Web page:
Transit-Oriented Development Parking Study
Identifying Strategies that support livable Communities
The City of Fort Collins is conducting a Transit-Oriented Development (TOD) Overlay Zone parking study to examine and recommend parking requirements based on parking demand information and best practices.
Adopted in 2006-07 the TOD Overlay Zone standards removed minimum parking requirements for mixed-use and multi-family dwellings with the intent of:
- Incentivizing redevelopment on challenging infill sites
- Showing commitment to the MAX Bus Rapid Transit (BRT) investment
- Encouraging walkable compact urban development
In 2013, as development activity increased in the TOD Overlay Zone, the Planning and Zoning Board and City Council expressed concerns with the increasing number of multi-family and mixed-use housing (with a student-oriented housing emphasis). The concerns include a perceived lack of development-provided parking spaces in relation to the parking demand they are generating and, in turn, potential spill-over parking into adjacent neighborhoods. Concerns have also been expressed about the need for parking structures to accommodate the envisioned density.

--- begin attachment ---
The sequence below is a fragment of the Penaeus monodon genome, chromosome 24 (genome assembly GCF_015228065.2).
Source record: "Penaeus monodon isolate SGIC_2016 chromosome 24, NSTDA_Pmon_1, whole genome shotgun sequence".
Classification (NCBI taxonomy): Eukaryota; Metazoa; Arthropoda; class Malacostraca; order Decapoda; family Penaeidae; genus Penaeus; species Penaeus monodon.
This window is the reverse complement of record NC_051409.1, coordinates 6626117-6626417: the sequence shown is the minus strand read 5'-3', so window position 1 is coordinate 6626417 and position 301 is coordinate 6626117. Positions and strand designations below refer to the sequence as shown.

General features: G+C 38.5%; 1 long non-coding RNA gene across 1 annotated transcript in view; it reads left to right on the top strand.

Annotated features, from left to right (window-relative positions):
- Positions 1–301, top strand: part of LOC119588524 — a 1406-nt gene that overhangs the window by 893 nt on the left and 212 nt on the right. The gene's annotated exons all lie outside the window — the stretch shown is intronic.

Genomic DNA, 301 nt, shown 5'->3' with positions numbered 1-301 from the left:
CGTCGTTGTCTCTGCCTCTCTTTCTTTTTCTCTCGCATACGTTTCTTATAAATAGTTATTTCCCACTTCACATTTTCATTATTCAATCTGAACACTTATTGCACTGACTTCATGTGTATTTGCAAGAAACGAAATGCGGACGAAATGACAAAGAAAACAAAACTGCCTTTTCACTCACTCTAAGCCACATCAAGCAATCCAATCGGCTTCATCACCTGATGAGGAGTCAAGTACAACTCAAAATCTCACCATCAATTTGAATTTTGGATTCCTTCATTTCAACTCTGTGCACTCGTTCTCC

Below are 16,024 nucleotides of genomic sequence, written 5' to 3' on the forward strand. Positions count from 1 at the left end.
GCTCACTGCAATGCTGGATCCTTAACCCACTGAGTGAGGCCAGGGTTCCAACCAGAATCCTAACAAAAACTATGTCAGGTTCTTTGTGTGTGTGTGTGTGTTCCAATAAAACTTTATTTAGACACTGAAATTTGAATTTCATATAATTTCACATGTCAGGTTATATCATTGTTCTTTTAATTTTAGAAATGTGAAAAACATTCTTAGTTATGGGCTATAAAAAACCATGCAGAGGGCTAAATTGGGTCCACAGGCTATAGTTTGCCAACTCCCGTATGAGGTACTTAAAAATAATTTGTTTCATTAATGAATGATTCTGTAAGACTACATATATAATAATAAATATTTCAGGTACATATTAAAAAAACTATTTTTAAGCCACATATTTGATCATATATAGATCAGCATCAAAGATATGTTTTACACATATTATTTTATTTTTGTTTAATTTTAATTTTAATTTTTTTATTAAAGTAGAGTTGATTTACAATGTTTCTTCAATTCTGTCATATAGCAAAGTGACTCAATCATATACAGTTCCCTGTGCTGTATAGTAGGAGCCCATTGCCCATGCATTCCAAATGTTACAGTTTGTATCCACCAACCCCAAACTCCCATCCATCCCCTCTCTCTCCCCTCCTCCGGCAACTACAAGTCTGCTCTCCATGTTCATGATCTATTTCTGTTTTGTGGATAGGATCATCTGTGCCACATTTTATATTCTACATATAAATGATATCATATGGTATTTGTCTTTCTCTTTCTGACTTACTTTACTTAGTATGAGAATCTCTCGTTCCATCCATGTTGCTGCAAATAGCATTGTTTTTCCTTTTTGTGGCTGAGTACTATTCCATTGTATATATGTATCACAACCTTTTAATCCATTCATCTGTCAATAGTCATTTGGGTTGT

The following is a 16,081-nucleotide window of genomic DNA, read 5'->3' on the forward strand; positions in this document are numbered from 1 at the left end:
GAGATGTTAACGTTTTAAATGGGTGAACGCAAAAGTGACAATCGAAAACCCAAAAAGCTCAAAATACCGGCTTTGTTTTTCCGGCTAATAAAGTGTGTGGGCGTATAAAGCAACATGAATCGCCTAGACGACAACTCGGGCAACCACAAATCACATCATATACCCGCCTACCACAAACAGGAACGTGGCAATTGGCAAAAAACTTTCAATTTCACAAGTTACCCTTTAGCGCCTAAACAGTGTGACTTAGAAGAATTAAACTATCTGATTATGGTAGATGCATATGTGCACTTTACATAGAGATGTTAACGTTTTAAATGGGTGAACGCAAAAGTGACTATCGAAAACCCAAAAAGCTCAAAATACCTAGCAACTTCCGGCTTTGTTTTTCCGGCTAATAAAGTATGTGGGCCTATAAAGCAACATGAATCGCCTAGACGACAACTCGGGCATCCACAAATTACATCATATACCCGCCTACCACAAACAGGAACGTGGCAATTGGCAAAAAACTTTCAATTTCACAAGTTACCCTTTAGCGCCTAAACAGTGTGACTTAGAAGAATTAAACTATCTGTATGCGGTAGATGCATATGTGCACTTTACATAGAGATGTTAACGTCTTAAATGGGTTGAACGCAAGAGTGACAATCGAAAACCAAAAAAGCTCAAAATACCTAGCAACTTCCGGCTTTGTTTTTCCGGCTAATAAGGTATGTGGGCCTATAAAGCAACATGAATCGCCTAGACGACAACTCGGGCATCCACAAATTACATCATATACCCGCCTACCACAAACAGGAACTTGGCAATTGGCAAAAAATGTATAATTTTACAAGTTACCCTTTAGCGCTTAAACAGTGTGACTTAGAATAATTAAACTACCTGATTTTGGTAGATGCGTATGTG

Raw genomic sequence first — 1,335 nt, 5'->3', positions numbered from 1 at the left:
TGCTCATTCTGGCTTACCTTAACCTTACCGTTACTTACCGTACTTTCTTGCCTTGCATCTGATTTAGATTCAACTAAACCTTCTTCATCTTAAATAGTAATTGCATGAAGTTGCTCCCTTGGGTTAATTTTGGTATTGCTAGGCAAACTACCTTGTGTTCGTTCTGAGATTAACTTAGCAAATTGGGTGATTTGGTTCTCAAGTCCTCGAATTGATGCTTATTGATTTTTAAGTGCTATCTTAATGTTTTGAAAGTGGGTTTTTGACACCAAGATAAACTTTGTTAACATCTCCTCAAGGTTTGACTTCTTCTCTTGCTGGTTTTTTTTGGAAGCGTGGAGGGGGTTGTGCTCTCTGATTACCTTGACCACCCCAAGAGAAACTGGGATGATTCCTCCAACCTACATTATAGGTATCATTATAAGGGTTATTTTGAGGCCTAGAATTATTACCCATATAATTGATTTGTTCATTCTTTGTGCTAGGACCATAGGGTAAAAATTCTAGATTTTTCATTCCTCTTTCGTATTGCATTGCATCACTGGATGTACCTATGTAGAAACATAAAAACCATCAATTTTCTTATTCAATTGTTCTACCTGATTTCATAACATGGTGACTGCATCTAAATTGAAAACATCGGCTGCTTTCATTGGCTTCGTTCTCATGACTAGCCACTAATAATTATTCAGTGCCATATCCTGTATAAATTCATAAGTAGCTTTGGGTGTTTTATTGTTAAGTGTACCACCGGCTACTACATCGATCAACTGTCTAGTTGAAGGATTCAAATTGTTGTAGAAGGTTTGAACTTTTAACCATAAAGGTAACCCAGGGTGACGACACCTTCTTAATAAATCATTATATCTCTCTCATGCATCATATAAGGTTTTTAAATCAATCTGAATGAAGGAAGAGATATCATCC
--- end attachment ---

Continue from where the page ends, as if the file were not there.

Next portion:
1. Implement parking standards for multi-family and mixed-use residential and commercial development.
- Ensure parking standards are in conformance with adopted community plans such as City Plan.
- Explore a comprehensive approach to TOD Overlay Zone parking requirements.
- Base standards on data collected and best practices for a community the size of Fort Collins.
2. Engage community stakeholders.
3. Establish a policy foundation for parking as an amendment to the existing Parking Plan.
4. Evaluate a possible parking impact fee or parking fee-in-lieu.
Process and Schedule
This study will occur January 2014 through May 2014.
Extensive outreach to residents, businesses, employees, commuters and others will take place throughout the study to get input and feedback.
- Planning and Zoning Board Meeting: July 10
- Parking Advisory Board Meeting: July 14
- Transportation Board Meeting: July 16
- City Council Meeting: August 19 (First Reading)
- City Council Meeting: September 2 (Second Reading)
Frequently Asked Questions
Below are some frequently asked questions about the TOD Parking Study. Click on a question to reveal the answer. If you have a specific question not answered here, please feel free to .